Dr. Amber Brooks
Treating Autism with Antibiotics?
There is an alarming amount of people using Antibiotics to "treat autism". This has become highly concerning due to the relationship between antibiotics and gut health. While antibiotics are not always bad, they often have negative long-term effects, especially when they are used as a treatment for autism.
It is important to be certain that antibiotics are not just shortcuts for more appropriate treatments. It could be that the medications being prescribed are being used as a chemical restraint due to behavioral issues, rather than being used for an actual therapeutic purpose.
Many kids suffer from "serum sickness" when he or she starts consuming antibiotics regularly. This could result in symptoms such as:
Blood in urine or pain during urination
Red or purple rashes
Red-hot marks on arms and legs
Herxing (an adverse response to toxins released by bacteria killed by antibiotics)
Aggression * This is the most common symptom that is triggered by antibiotics in kids with autism. They may begin to talk, but with that comes biting, punching and meltdowns.
Most people do not know that antibiotics have a huge impact on your gut flora, which is simply bacteria and other digestive organisms that live in the intestines. Because antibiotics cannot distinguish between the good and bad bacteria in your gut, they destroy all bacteria. Most people have always been told that all bacteria are bad, but that is simply not true. Your body needs good bacteria to regulate your digestive system, to produce serotonin, break down carbohydrates (sugars) and toxins, help us absorb the fatty acids, and SO MUCH MORE.
Instead of trying to get rid of the bad bacteria (i.e with antibiotics), we should be focusing on how to restore gut flora and the good bacteria that our bodies need to function fully.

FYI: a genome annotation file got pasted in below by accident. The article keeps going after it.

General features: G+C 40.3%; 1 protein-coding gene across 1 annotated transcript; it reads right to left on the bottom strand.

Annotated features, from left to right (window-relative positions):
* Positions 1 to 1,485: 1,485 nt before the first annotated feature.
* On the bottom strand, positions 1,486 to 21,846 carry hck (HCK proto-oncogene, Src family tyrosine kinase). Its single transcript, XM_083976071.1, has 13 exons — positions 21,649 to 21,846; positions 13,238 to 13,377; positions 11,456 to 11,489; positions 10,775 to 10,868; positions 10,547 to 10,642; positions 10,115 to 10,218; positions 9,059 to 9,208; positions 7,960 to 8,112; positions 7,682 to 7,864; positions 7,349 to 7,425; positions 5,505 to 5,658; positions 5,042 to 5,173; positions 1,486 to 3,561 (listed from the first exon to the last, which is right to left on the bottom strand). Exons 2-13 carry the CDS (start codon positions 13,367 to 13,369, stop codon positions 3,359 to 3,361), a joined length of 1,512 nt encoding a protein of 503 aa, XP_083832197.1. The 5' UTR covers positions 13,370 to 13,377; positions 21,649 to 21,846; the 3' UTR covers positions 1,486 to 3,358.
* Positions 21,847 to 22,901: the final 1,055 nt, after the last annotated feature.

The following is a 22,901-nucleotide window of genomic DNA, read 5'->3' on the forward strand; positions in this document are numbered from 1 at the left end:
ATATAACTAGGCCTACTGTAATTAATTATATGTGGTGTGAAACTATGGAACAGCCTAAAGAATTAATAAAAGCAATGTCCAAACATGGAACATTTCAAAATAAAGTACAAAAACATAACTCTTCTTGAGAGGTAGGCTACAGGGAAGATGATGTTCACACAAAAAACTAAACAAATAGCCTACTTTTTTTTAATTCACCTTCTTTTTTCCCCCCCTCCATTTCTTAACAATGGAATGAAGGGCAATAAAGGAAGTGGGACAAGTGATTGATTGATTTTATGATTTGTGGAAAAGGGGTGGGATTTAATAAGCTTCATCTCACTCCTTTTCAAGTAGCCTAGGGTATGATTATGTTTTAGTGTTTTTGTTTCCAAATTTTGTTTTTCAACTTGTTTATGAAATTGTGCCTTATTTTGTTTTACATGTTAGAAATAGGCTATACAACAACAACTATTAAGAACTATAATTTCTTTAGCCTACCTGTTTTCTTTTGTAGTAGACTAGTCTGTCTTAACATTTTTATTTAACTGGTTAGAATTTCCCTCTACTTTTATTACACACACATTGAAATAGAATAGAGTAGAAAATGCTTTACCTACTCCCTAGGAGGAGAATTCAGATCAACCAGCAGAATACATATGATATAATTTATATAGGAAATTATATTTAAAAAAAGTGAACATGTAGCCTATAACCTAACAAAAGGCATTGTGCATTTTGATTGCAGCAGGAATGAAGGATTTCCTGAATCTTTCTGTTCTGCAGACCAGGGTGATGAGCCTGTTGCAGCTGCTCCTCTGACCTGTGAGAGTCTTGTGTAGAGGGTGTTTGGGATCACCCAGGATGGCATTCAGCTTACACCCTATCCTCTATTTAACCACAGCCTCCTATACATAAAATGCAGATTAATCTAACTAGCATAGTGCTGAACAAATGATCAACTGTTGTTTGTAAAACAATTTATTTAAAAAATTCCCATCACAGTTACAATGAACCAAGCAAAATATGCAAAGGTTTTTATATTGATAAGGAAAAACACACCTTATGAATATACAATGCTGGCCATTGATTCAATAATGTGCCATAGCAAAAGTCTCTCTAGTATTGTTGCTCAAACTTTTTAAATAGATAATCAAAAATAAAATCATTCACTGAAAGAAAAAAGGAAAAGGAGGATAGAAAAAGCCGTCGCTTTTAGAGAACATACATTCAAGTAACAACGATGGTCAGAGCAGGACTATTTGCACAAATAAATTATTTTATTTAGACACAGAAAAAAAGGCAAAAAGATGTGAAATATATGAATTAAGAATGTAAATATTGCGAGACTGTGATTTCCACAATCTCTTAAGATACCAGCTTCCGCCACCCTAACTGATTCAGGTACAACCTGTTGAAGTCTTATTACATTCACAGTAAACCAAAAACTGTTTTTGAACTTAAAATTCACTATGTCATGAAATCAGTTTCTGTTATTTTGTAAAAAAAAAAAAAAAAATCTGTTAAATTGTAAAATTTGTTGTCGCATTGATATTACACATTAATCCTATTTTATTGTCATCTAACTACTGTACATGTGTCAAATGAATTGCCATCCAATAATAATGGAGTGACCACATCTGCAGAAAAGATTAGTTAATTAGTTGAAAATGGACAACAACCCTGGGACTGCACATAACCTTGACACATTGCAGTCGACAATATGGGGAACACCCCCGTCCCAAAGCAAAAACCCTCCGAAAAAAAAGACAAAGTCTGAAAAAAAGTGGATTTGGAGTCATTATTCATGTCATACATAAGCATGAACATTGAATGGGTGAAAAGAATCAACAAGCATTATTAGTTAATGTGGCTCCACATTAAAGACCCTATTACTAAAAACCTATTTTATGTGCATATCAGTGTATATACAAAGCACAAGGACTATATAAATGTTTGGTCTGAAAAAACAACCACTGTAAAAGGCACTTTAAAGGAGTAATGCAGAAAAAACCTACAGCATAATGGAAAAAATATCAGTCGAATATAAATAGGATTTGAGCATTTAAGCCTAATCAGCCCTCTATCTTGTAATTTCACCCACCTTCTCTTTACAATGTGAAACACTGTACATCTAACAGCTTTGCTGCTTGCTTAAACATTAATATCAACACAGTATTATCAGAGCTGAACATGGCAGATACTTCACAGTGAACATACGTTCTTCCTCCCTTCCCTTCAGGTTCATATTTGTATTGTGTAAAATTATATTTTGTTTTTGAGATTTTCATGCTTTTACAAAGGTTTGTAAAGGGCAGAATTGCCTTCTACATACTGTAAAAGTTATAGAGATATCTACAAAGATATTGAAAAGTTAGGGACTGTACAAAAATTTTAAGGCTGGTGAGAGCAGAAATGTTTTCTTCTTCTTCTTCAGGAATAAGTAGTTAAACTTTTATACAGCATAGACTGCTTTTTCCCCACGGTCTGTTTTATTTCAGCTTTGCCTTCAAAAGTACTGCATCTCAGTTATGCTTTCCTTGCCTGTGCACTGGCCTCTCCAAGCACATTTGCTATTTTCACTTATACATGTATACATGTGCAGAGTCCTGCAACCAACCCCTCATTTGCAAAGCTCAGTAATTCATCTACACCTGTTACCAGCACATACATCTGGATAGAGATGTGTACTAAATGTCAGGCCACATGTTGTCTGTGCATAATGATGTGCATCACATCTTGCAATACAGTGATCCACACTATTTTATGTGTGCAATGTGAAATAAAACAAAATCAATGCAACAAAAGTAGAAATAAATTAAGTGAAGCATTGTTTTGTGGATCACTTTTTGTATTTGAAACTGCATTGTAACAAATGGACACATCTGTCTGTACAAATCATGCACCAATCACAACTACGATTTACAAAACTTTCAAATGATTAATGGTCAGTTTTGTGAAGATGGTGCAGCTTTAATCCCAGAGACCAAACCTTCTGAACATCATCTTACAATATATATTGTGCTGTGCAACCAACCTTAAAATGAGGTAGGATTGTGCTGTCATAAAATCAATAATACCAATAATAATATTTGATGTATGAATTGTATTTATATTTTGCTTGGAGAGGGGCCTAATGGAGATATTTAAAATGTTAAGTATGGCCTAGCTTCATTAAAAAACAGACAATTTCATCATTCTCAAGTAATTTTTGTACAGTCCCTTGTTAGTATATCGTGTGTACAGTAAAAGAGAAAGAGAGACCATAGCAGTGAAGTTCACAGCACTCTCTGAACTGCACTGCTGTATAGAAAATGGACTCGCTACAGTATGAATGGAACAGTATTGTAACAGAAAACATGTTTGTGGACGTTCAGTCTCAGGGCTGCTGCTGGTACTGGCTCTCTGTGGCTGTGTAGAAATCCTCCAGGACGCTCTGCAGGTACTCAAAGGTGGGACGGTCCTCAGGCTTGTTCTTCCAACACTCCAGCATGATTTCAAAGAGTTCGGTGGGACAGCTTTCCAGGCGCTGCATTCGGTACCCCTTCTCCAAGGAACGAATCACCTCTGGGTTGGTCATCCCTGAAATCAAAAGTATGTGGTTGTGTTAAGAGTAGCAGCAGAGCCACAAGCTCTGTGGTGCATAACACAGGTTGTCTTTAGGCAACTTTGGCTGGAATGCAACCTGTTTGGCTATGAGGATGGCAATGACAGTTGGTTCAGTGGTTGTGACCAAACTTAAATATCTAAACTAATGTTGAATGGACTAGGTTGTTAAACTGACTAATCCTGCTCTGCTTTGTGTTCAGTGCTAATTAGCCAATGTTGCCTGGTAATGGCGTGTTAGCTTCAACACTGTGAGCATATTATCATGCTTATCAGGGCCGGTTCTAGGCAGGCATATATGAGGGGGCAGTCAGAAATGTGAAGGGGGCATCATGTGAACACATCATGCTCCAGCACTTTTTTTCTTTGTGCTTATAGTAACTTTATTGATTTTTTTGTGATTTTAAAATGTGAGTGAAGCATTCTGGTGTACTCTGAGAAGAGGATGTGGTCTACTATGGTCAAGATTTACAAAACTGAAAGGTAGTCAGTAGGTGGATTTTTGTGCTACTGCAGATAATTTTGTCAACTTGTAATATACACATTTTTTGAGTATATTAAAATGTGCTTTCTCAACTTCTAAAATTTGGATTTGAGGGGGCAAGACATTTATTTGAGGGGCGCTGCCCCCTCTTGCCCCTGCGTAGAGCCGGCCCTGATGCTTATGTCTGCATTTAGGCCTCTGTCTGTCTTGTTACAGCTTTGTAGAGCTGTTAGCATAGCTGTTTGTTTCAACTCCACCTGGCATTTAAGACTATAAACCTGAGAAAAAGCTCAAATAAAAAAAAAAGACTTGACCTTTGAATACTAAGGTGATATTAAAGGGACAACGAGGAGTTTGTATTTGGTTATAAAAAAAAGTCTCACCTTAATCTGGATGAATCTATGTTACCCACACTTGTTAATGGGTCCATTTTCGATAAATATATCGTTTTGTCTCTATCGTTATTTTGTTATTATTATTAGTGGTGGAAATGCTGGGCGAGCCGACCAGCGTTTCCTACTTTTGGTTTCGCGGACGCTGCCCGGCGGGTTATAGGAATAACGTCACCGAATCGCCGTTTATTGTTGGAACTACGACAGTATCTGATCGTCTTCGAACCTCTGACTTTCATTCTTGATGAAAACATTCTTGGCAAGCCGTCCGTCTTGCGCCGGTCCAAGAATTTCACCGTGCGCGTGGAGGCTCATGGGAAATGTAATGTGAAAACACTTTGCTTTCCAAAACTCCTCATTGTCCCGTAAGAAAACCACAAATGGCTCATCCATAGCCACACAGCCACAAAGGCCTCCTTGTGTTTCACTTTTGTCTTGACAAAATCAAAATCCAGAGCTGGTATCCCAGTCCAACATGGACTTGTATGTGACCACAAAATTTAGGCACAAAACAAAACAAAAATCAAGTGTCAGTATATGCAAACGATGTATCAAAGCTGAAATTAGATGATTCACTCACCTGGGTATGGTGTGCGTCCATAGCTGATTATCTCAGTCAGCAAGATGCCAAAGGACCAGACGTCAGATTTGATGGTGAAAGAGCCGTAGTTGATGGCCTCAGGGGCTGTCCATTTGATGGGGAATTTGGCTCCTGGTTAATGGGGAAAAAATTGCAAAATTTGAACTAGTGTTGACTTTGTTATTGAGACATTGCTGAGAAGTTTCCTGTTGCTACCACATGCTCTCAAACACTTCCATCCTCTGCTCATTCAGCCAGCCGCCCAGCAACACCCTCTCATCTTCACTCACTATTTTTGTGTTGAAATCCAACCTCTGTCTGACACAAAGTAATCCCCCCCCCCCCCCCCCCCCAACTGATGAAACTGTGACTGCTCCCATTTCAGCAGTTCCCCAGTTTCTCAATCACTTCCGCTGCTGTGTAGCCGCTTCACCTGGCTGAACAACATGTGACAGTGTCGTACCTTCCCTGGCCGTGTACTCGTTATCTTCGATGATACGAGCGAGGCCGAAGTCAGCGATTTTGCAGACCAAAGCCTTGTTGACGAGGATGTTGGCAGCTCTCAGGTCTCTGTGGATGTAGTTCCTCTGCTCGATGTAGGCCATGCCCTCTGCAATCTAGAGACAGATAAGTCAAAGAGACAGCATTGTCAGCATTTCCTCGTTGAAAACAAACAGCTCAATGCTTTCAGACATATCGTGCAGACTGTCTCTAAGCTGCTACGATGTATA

Let's start with the definition of a gut microbiome. This lives in your large intestine and it houses the most diverse bacteria in your body. It can be influenced by factors such as gender, age, geographic, and socio-economic conditions, diet, and health conditions. Therefore, every single person's gut microbiome is incredibly unique. This diversity is crucial to keeping your gut healthy and happy. The imbalance of good and bad bacteria can result in dysbiosis, indigestion, inflammation, and even the disruption of mood and brain health. Your gut is a direct line to your immune system and when imbalanced, your body begins to attack its healthy cells.
- explanation of what a gut microbiome is.
An estimated number of 47 million antibiotics are prescribed each year for infections that do not need antibiotics. Some common side effects of antibiotics are diarrhea, yeast infections, gas, vomiting, nausea, and constipation. So, while antibiotics can clear up bacterial infections, it is important to take the necessary steps to protect your gut microbiome.
A huge part of keeping your gut microbiome balanced is focused on diet. Dr. Brooks may have your child on a specific diet, but in general, it is recommended to follow a diet that is rich in fiber whole foods.
Some foods and drinks that are good for gut health include yogurt, almonds, olive oil, kombucha, peas, brussels sprouts, bananas, garlic, vegetables, fruits, avocado, nuts, and fresh ginger.
Some foods and drinks that you should avoid are junk foods, sugary and carbonated beverages, artificial sweeteners, foods containing gluten, and dairy products.
Another factor that can affect your microbiome is stress. Some activities to reduce stress are taking short walks in nature and listening to good music. Although research is still being conducted, antibiotics have not been proved to be effective in treating autism, and it ultimately puts the children in danger, especially with prolonged use.
Take an additional 3 minutes to watch this great explanation video on Antibiotics and your ever-changing gut.
– antibiotics and your ever-changing gut.